By Cari Hachmann
Tenants of Vista Del Mar Apartments in North Beach are under duress after being given 90-days’ notice to vacate their homes, to make way for an incoming facility to house the chronically homeless.
The apartment complex owners reportedly sold the Ole Hanson-style building to an anonymous private buyer for more than $3 million, who then leased it to Friendship Shelter, a Laguna Beach-based nonprofit.
Under new management, Friendship Shelter has stated its plans to rehabilitate and use the apartment units for its permanent supportive housing program, with tenants moving in as soon as the end of the year.
“Our plan is that new tenants will have been chronically homeless; that is, they will have experienced long-term homelessness and will have a disabling condition,” said Friendship Shelter executive director Dawn Price in an email to the San Clemente Times.
Residents of the 17-unit building at 1608 Calle Las Bollas received a letter from Friendship Shelter inviting them to attend a “community meeting” on May 9 for an update on the property’s sale and to discuss relocation benefits.
Casey Dahm, a Vista Del Mar tenant of 10 years, said the news came as a shock to the 20-some residents who are now scrambling to find a place to live.
“We are being made homeless, so that other homeless people can move in,” Dahm said.
While he understands homeless people need a place to live too, he doesn’t think it should be at the current tenants’ expense. Dahm describes his fellow tenants as “working-class people” who will struggle to find new housing situations amid San Clemente’s spiraling rental prices.
“It’s not like any of us are rich. We all work hard to live here,” Dahm said.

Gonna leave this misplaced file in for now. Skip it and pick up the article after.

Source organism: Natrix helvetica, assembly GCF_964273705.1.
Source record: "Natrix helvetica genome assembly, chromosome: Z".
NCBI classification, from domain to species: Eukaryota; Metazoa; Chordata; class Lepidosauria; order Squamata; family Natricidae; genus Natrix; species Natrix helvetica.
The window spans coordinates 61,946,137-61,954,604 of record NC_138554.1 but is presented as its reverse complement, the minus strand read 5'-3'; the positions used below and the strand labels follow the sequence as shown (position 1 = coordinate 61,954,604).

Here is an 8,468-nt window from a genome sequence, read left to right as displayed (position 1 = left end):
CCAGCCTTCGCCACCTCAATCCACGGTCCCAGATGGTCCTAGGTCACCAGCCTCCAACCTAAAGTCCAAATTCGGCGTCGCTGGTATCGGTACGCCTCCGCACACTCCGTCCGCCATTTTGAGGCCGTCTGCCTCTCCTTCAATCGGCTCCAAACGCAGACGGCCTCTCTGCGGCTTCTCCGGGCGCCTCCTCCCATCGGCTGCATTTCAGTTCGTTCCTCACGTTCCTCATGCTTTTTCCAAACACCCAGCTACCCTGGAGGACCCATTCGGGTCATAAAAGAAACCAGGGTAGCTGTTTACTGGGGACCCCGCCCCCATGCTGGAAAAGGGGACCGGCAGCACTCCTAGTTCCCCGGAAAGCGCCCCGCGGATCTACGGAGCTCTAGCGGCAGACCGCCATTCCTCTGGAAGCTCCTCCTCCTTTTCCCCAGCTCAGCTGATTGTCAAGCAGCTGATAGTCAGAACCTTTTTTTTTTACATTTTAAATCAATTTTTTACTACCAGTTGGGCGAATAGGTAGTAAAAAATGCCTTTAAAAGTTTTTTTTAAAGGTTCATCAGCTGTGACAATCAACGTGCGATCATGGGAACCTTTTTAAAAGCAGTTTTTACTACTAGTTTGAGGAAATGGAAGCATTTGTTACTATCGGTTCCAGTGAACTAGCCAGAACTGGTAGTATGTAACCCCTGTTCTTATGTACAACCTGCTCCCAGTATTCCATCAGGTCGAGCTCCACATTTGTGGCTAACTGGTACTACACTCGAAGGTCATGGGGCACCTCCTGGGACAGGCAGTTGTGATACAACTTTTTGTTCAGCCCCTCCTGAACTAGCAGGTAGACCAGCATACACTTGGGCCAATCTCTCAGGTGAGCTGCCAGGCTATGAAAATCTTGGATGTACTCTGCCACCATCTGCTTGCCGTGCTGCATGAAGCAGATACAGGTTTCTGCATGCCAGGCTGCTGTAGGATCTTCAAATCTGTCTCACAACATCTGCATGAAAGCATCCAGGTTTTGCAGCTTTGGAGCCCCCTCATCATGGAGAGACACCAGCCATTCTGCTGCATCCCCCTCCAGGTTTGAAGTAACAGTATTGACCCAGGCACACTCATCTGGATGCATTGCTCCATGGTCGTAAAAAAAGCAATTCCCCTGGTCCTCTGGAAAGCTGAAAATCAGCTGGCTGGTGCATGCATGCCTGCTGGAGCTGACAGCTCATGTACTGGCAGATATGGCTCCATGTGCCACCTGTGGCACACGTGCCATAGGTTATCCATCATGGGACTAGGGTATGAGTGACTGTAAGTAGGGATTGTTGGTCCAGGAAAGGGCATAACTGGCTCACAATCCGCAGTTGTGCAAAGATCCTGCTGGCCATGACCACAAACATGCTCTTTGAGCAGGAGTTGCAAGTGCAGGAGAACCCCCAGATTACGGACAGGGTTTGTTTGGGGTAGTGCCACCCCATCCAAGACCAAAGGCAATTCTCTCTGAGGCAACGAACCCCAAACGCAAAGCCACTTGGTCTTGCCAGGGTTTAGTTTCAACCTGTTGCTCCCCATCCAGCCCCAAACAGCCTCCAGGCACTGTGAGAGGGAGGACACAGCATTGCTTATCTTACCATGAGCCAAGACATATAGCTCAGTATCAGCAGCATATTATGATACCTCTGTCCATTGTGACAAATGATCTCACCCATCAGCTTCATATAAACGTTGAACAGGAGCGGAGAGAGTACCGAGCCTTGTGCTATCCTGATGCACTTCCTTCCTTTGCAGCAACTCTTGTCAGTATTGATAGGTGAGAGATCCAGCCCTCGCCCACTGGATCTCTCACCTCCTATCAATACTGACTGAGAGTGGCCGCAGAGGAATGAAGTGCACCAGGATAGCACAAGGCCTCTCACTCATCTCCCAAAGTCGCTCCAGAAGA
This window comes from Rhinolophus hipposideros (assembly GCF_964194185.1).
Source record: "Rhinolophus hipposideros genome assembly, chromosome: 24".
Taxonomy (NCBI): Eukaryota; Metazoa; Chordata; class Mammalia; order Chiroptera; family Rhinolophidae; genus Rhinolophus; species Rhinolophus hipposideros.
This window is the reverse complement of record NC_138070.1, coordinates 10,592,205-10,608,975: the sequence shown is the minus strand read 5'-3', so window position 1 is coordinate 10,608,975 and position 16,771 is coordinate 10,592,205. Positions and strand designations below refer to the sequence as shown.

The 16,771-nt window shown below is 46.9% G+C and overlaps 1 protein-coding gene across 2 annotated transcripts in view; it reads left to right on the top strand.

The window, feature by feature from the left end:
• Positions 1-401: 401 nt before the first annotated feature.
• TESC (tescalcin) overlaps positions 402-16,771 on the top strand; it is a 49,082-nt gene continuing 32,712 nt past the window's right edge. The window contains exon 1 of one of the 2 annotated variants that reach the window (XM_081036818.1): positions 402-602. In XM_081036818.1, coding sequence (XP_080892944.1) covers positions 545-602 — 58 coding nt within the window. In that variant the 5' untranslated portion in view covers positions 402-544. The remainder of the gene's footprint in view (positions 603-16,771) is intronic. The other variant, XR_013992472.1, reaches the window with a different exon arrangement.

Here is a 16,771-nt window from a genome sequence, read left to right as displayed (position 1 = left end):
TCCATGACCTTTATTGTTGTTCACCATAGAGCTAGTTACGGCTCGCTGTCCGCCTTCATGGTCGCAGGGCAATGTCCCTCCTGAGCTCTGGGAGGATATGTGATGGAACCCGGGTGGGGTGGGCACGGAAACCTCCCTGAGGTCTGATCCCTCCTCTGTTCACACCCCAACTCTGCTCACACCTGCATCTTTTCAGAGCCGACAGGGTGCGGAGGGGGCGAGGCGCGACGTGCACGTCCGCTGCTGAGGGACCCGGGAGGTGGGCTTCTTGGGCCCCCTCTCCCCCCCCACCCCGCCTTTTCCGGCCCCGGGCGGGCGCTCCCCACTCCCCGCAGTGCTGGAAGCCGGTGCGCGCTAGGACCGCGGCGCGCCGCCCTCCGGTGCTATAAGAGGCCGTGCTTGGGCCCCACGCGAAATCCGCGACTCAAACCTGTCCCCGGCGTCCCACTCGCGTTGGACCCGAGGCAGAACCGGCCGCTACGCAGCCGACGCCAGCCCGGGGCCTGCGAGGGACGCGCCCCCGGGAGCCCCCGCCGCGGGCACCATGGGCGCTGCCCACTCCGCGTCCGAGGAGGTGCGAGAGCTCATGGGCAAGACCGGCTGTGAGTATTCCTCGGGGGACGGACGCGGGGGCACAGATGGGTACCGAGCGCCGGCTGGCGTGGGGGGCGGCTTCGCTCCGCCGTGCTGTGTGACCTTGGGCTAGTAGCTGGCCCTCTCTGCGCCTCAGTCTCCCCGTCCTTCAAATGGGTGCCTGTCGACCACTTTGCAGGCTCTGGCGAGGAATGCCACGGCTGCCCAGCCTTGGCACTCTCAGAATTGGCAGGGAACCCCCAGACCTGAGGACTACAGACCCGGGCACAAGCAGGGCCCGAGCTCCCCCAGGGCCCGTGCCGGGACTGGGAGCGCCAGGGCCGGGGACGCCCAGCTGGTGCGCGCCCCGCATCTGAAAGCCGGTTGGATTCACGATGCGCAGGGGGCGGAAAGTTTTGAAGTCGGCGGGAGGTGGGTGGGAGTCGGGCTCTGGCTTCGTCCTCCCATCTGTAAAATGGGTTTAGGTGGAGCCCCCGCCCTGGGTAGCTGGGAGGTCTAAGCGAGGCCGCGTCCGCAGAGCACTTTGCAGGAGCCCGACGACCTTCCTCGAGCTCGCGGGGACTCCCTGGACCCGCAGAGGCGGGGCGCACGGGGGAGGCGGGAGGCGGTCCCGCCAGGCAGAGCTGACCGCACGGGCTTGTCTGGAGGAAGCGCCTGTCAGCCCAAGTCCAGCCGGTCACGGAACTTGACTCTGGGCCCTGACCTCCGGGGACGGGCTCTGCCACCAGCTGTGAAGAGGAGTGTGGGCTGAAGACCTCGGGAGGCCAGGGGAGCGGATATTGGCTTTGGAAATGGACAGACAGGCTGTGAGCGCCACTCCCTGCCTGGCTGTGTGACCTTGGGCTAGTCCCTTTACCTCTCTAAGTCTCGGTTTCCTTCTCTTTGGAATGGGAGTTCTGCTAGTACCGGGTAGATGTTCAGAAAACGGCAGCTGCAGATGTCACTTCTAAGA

Other tenants share his disappointment.
Jonathan Moreno, a 24-year resident at Vista Del Mar, said he’s already begun packing, but he doesn’t have a solid game plan. At worst, he says he may have to move back to Florida.
Neighbors fear what the homeless facility may bring to their community.
“My business may suffer,” said Pamela Marx, who lives across the street and runs a licensed daycare facility. But there are two sides to the coin. “Everybody deserves shelter; I believe that as well,” Marx said.
Price said Friendship Shelter was looking for smaller apartment communities for sale in southern Orange County before it came upon Vista Del Mar.
The nonprofit has operated another housing program in San Clemente at two small apartment buildings in the Los Mares neighborhood since the 1990s.
“We pride ourselves in being good neighbors with well-managed properties and expect to do the same with the new property,” said the executive director.
Price claims Friendship Shelter is going beyond what is required to provide additional time and financial assistance to the tenants asked to leave. “We recognize that it is difficult for the current tenants to move, and we are committed to ensuring that each is able to find a new home,” she said—CH